The vast majority of eye injuries can be prevented easily, including sports eye injuries.
How can we prevent them? By wearing the right eye protection. We often think eye protection is mainly for welders or construction workers or people working in chemistry labs, but it can also save an athlete's eyesight. Just in the U.S., wearing eye protection would prevent up to 27,000 out of the 30,000 eye injuries that happen in sports every year (that's 90% of all sports-related eye injuries).
Which Sports Tend to Lead to Eye Injuries Most?
Whatever sport you play, it's wise to make eye protection a priority. However, not all sports are equally dangerous to eye safety. Shooting sports like paintball and airsoft are obviously a more serious eye hazard, followed by sports like racketball, swimming, lacrosse, football, hockey, and soccer. Snow sports like snowboarding and skiing are less dangerous (at least in the sense of the risk of getting a direct eye injury, though snow goggles are still important for other reasons).
Which Eye Protection Is Best for Your Sport?
Most contact sports are pretty easy to find face masks or specialized goggles for, especially the more popular ones like football. If your sport isn't one of those, polycarbonate goggles are usually a good option. They can fit over glasses, they're stronger than regular plastic, and they resist shattering when struck. Sometimes you can even get prescription goggles so that you don't have to bring your glasses with you to games and practices.
Some Sports Are Less Friendly to Eye Protection
Sports like water polo can be a challenge for eye protection. Protective goggles can turn into a hazard if a flying elbow sends them into the eyes, resulting in worse damage. Keep track of the guidelines set by USA Water Polo to know the best thing to do in your case, particularly if you also require corrective lenses to see while playing. For most players, no goggles is paradoxically the safer option.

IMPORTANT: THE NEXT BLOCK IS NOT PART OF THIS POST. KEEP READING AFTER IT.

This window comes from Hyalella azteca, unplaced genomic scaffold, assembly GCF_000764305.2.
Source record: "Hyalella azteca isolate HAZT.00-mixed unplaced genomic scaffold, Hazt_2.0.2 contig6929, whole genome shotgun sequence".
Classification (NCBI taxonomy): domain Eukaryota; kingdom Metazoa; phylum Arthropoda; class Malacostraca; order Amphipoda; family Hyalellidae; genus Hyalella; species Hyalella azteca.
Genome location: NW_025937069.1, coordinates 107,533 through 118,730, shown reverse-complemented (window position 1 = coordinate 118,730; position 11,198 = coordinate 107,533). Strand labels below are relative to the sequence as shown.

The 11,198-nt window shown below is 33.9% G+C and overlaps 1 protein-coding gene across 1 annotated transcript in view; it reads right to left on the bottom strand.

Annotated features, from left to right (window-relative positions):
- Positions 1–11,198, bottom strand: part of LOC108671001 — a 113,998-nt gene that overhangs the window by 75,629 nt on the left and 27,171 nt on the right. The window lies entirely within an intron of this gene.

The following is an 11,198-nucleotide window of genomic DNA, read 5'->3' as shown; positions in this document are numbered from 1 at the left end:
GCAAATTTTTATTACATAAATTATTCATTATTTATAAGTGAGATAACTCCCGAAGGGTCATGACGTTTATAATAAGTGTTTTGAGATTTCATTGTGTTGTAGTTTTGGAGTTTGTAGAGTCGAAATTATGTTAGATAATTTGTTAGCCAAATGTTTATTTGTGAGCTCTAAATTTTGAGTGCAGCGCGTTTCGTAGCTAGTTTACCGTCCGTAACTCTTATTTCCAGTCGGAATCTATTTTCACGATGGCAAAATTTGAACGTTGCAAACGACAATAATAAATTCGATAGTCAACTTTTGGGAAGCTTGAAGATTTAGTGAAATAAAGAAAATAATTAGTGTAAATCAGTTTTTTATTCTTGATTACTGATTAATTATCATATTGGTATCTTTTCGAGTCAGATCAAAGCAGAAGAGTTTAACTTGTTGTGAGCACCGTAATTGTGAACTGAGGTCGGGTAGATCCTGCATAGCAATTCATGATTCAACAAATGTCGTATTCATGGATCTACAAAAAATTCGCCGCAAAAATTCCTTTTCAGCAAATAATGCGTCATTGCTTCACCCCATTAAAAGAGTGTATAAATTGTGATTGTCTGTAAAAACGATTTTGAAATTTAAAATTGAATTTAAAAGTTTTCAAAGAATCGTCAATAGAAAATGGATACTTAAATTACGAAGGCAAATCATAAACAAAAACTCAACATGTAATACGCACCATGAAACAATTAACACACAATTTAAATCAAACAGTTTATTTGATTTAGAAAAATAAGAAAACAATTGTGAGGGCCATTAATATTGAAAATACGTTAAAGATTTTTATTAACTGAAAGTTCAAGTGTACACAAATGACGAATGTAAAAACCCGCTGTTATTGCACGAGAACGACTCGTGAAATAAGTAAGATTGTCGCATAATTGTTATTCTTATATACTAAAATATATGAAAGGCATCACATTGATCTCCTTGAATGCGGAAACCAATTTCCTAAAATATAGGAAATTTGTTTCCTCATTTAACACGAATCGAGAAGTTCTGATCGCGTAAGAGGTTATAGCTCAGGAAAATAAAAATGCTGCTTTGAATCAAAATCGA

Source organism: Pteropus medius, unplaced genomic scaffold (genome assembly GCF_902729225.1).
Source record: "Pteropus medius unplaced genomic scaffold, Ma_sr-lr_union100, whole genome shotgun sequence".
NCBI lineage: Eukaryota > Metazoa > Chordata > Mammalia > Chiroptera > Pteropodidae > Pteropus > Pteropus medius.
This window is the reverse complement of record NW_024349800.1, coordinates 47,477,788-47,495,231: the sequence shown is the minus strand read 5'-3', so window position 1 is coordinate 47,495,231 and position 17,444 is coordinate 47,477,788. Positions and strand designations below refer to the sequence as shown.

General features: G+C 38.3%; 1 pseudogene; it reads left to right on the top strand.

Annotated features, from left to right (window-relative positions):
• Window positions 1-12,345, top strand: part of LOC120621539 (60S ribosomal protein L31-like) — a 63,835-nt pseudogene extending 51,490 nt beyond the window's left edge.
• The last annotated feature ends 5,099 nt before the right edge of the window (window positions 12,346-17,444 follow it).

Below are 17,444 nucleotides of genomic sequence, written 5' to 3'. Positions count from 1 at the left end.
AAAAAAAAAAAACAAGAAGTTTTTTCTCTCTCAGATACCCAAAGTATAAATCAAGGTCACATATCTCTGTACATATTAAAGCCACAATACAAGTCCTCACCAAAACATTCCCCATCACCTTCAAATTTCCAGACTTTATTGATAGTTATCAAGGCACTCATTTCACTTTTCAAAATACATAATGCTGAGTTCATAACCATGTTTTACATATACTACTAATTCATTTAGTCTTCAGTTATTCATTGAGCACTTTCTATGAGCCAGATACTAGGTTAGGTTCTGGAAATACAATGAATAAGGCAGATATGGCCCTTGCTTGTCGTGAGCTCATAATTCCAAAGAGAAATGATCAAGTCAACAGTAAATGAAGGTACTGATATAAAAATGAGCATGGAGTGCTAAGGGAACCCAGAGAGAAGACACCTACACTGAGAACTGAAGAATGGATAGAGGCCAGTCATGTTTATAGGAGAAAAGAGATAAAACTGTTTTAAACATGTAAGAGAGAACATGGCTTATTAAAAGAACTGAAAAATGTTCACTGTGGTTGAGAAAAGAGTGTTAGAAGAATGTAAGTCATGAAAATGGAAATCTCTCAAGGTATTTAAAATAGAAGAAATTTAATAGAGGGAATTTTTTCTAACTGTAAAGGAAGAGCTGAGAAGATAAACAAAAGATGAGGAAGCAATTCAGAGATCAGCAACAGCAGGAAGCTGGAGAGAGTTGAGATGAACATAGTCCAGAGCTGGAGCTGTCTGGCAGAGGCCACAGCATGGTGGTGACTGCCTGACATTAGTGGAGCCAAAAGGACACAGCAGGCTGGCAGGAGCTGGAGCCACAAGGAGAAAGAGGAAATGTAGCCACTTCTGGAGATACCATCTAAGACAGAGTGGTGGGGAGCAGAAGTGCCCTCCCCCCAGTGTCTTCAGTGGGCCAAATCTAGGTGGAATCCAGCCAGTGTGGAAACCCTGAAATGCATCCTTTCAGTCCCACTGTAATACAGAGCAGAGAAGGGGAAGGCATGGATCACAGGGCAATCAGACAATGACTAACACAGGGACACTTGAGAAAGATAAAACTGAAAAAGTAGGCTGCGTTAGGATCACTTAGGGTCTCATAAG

Eye Protection for Outdoor Activities
Plenty of outdoor activities can pose some kind of danger to eye health even if they aren't team sports. Hiking, mountain biking, skiing, and snowboarding all leave the eyes vulnerable to UV damage from the sun. Make sure to find a good pair of UV-blocking goggles. Experiment with different tints and even polarized lenses to find out which kind is the most helpful for your favorite outdoor adventures. Some colors are better at improving contrast, while polarized lenses eliminate glare (which also makes them very good for fishing).
Let's Find the Best Eye Protection Gear for You!
It can be overwhelming to tackle all the different types and brands of eye protection, but we can help you narrow things down and find the perfect goggles or mask for your activities. We want to make sure all of our patients are safe while enjoying the things they love to do. However, if you do experience an eye injury, make sure to go straight to an eye doctor or the emergency room. The sooner you get treatment, the better your results are likely to be.